Norman Lamb: To ask the Secretary of State for Health how much has been allocated to each primary care trust in respect of compliance with the revised requirements of the European Working Time Directive; and what assessment he has made of the use to which such funds have been put. 
Ann Keen: A total of £310 million has been made available to support implementation of the Directive. In 2009-10 the tariff uplift includes £150 million implementing the Directive, while strategic health authorities will be able to target £50 million to support change and expansion in paediatrics, obstetrics and anaesthetics and other trained doctor solutions.
Mr. Lansley: To ask the Secretary of State for Health pursuant to the statement of 12 June 2009, Official Report, columns 1052-62, on swine flu update, what scenarios have been planned for; and which of these has enabled his Department to plan for the worst. 
The planning assumptions set out in the National Framework for Responding to an Influenza
Pandemic, which was published in November 2007, advise planning for a range of scenarios. A copy has already been placed in the Library. These were based on advice from the predecessor of the Scientific Pandemic Influenza Advisory Committee, the Scientific Advisory Group on Pandemic Influenza, and its subgroup on Modelling. These assumptions are for a considerably more severe and more infectious illness than the illness currently seen in the United Kingdom or abroad with the swine flu virus A(H1N1).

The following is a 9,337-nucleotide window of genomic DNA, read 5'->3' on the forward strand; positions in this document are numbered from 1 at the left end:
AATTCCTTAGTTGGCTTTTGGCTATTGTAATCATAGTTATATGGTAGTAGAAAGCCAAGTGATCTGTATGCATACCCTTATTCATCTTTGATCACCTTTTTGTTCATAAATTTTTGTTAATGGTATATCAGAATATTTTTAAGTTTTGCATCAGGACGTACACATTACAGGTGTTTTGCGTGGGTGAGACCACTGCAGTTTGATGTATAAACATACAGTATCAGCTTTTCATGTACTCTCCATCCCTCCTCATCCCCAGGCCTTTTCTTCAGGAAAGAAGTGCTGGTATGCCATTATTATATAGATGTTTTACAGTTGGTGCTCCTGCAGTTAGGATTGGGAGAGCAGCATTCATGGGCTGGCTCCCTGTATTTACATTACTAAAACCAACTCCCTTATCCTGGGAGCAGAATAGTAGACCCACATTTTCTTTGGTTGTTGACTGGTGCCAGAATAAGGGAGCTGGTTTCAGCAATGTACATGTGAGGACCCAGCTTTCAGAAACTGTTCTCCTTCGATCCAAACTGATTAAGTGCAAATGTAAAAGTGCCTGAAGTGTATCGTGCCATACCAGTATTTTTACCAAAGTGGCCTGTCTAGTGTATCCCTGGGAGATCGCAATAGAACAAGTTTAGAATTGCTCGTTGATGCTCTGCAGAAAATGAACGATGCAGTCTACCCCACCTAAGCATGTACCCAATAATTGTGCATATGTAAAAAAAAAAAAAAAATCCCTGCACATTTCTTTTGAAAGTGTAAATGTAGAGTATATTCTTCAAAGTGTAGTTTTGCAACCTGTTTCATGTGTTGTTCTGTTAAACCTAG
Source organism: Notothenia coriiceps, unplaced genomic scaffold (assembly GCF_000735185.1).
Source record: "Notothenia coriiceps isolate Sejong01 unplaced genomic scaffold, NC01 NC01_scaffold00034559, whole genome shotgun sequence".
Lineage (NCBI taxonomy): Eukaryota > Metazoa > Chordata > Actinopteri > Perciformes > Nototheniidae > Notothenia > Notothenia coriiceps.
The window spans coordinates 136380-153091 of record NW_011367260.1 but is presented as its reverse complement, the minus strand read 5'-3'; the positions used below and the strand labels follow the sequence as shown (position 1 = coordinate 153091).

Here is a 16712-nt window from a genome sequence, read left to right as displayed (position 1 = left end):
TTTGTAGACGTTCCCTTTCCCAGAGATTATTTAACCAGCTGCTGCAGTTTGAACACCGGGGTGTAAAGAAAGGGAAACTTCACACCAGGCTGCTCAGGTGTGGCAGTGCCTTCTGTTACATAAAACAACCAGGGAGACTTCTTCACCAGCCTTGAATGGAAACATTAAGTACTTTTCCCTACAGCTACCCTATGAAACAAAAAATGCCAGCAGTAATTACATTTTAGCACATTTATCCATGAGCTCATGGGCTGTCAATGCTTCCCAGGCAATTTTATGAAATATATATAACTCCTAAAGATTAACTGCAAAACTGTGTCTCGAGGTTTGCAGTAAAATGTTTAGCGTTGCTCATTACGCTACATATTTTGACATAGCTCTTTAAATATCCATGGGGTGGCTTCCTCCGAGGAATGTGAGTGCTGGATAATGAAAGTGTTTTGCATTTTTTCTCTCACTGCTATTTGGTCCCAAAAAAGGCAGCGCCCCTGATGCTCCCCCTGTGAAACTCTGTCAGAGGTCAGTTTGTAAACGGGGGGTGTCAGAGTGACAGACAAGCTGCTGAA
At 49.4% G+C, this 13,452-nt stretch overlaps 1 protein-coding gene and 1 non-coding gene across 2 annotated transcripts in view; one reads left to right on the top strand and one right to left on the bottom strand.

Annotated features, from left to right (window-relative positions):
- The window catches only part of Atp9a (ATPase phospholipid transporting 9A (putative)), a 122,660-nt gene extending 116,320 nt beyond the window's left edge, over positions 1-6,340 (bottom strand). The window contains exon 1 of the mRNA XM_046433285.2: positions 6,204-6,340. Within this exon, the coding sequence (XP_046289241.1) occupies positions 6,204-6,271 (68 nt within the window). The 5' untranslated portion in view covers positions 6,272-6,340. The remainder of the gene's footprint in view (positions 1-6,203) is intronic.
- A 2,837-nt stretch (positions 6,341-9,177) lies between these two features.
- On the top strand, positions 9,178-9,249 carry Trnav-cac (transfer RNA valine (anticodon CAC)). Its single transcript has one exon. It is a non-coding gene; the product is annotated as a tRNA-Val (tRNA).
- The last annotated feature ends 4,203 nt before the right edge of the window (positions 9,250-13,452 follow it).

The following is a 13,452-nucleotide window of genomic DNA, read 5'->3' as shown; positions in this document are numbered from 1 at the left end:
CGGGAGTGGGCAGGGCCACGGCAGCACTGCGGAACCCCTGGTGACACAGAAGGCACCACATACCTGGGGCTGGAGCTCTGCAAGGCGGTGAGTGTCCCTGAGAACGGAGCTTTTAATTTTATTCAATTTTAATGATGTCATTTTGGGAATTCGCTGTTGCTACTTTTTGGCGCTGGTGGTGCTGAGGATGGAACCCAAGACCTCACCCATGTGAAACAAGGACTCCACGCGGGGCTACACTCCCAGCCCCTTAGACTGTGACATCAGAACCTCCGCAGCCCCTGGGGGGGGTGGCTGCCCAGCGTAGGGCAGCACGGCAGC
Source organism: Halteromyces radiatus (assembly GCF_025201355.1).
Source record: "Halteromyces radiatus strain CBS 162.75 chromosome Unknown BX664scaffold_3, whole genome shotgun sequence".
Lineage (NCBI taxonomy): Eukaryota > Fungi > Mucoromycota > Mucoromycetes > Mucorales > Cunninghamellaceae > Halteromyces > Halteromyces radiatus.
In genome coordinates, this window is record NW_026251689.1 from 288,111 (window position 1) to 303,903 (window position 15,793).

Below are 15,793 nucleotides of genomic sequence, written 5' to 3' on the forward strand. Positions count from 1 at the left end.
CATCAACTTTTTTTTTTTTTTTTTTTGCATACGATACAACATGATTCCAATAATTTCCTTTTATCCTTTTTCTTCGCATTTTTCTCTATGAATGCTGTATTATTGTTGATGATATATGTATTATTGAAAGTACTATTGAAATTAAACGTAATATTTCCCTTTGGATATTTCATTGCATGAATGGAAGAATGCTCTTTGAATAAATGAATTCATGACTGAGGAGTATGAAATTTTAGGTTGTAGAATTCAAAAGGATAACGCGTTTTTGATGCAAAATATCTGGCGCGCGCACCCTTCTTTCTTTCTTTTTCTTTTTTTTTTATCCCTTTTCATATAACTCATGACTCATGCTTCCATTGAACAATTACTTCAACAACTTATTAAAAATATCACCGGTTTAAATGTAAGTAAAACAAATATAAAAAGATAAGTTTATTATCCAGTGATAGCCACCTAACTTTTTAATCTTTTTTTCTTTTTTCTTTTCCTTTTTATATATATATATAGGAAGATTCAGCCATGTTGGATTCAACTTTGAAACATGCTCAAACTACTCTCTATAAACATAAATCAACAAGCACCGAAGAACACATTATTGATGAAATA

|Charge against the capital resource limit (£000)|
1. York Hospitals NHS Trust achieved Foundation Trust status on 1 April 2007. The Department does not collect data from foundation trusts, therefore no data are available for 2007-08.
2. The term "capital expenditure" has been interpreted to mean the charge against the Capital Resource Limit for the year. This charge is calculated as follows:
(a) Gross capital expenditure in accruals terms for the period
(b) Less the net book value of assets disposed of
(c) Plus any loss on disposal of donated assets
(d) Less capital grants received
(e) Less donations
3. The negative figures in 2006-07 and 2001-02 indicate that the trust has disposed of assets with a net book value greater than the amount spent on the purchase of fixed assets in each period.
4. For the available data since achieving foundation trust status, my hon. Friend may wish to contact the York Hospitals NHS Foundation Trust direct.
Department of Health audited summarisation schedules.
|Next Section||Index||Home Page|